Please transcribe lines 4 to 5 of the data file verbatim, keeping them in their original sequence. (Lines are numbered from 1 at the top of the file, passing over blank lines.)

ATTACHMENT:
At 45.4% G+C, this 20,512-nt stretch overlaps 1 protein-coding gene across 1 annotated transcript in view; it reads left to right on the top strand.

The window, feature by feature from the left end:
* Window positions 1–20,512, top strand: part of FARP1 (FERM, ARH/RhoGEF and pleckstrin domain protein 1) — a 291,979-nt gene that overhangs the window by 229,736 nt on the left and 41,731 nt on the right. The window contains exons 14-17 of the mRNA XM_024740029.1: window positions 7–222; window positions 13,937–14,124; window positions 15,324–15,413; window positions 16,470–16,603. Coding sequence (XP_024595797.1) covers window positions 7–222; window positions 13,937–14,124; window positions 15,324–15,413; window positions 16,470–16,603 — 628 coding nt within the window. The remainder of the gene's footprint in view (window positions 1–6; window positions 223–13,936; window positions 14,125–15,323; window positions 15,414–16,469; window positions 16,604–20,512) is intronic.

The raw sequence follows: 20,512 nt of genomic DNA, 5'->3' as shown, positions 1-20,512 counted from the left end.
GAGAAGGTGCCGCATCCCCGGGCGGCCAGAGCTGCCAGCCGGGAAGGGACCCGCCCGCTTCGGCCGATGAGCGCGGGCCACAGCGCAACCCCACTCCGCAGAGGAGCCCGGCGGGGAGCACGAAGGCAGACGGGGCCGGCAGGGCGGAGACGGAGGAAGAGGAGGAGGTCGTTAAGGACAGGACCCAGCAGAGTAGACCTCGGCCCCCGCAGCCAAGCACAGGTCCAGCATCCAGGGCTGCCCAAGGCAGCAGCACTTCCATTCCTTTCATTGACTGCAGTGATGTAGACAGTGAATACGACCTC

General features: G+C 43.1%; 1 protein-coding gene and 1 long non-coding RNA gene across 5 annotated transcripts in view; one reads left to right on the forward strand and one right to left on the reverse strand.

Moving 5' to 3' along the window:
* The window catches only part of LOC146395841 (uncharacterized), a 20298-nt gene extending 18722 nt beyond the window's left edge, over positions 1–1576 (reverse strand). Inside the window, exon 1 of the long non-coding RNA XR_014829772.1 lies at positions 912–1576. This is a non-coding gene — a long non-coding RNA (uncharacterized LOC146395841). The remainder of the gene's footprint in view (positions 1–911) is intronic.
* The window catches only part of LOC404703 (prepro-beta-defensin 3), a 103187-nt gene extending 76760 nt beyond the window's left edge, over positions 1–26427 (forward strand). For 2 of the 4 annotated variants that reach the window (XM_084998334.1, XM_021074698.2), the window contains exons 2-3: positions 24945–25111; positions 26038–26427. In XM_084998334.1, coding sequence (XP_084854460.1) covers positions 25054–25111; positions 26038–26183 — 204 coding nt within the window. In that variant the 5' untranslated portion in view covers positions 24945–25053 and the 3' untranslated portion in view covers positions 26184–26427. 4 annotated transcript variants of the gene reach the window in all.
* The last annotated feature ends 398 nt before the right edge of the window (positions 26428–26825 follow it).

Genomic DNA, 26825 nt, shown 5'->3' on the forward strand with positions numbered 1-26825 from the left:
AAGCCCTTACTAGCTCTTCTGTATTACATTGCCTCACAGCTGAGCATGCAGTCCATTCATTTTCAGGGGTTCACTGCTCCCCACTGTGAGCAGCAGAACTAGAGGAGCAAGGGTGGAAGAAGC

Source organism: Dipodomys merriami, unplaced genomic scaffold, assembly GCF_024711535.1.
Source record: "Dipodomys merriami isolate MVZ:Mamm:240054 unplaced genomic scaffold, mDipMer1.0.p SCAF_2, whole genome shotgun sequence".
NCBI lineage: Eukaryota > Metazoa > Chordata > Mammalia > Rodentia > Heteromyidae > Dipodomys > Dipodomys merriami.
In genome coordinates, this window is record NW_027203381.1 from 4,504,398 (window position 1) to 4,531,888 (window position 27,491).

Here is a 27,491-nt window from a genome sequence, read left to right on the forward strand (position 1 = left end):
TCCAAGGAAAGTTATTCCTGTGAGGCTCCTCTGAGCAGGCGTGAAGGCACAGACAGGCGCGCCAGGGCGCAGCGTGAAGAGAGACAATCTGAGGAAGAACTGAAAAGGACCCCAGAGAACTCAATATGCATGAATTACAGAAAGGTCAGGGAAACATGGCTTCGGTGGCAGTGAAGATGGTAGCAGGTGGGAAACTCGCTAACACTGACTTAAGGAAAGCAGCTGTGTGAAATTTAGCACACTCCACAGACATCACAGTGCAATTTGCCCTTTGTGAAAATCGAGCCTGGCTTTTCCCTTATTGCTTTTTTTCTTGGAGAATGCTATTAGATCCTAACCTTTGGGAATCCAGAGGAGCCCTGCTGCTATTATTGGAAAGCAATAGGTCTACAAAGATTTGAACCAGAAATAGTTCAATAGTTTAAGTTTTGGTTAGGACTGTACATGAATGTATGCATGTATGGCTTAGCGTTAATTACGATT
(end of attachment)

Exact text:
The raw sequence follows: 20,512 nt of genomic DNA, 5'->3' as shown, positions 1-20,512 counted from the left end.
GAGAAGGTGCCGCATCCCCGGGCGGCCAGAGCTGCCAGCCGGGAAGGGACCCGCCCGCTTCGGCCGATGAGCGCGGGCCACAGCGCAACCCCACTCCGCAGAGGAGCCCGGCGGGGAGCACGAAGGCAGACGGGGCCGGCAGGGCGGAGACGGAGGAAGAGGAGGAGGTCGTTAAGGACAGGACCCAGCAGAGTAGACCTCGGCCCCCGCAGCCAAGCACAGGTCCAGCATCCAGGGCTGCCCAAGGCAGCAGCACTTCCATTCCTTTCATTGACTGCAGTGATGTAGACAGTGAATACGACCTC